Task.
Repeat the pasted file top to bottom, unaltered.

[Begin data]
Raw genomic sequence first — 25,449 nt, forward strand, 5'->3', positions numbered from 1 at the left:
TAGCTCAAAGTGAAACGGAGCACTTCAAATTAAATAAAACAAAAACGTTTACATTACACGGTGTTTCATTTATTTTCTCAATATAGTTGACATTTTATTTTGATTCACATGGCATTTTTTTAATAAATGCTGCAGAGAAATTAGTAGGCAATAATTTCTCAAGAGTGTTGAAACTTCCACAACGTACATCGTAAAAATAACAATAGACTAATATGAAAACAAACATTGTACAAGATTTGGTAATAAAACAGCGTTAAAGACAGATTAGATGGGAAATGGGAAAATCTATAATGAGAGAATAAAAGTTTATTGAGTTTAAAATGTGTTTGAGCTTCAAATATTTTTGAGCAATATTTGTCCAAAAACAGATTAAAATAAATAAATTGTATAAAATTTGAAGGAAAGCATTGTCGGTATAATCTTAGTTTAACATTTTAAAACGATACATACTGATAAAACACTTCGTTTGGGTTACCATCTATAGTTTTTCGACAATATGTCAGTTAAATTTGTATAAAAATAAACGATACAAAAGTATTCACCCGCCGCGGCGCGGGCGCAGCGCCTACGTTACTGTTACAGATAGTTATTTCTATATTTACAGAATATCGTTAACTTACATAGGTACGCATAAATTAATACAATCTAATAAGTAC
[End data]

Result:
Raw genomic sequence first — 25,449 nt, forward strand, 5'->3', positions numbered from 1 at the left:
TAGCTCAAAGTGAAACGGAGCACTTCAAATTAAATAAAACAAAAACGTTTACATTACACGGTGTTTCATTTATTTTCTCAATATAGTTGACATTTTATTTTGATTCACATGGCATTTTTTTAATAAATGCTGCAGAGAAATTAGTAGGCAATAATTTCTCAAGAGTGTTGAAACTTCCACAACGTACATCGTAAAAATAACAATAGACTAATATGAAAACAAACATTGTACAAGATTTGGTAATAAAACAGCGTTAAAGACAGATTAGATGGGAAATGGGAAAATCTATAATGAGAGAATAAAAGTTTATTGAGTTTAAAATGTGTTTGAGCTTCAAATATTTTTGAGCAATATTTGTCCAAAAACAGATTAAAATAAATAAATTGTATAAAATTTGAAGGAAAGCATTGTCGGTATAATCTTAGTTTAACATTTTAAAACGATACATACTGATAAAACACTTCGTTTGGGTTACCATCTATAGTTTTTCGACAATATGTCAGTTAAATTTGTATAAAAATAAACGATACAAAAGTATTCACCCGCCGCGGCGCGGGCGCAGCGCCTACGTTACTGTTACAGATAGTTATTTCTATATTTACAGAATATCGTTAACTTACATAGGTACGCATAAATTAATACAATCTAATAAGTAC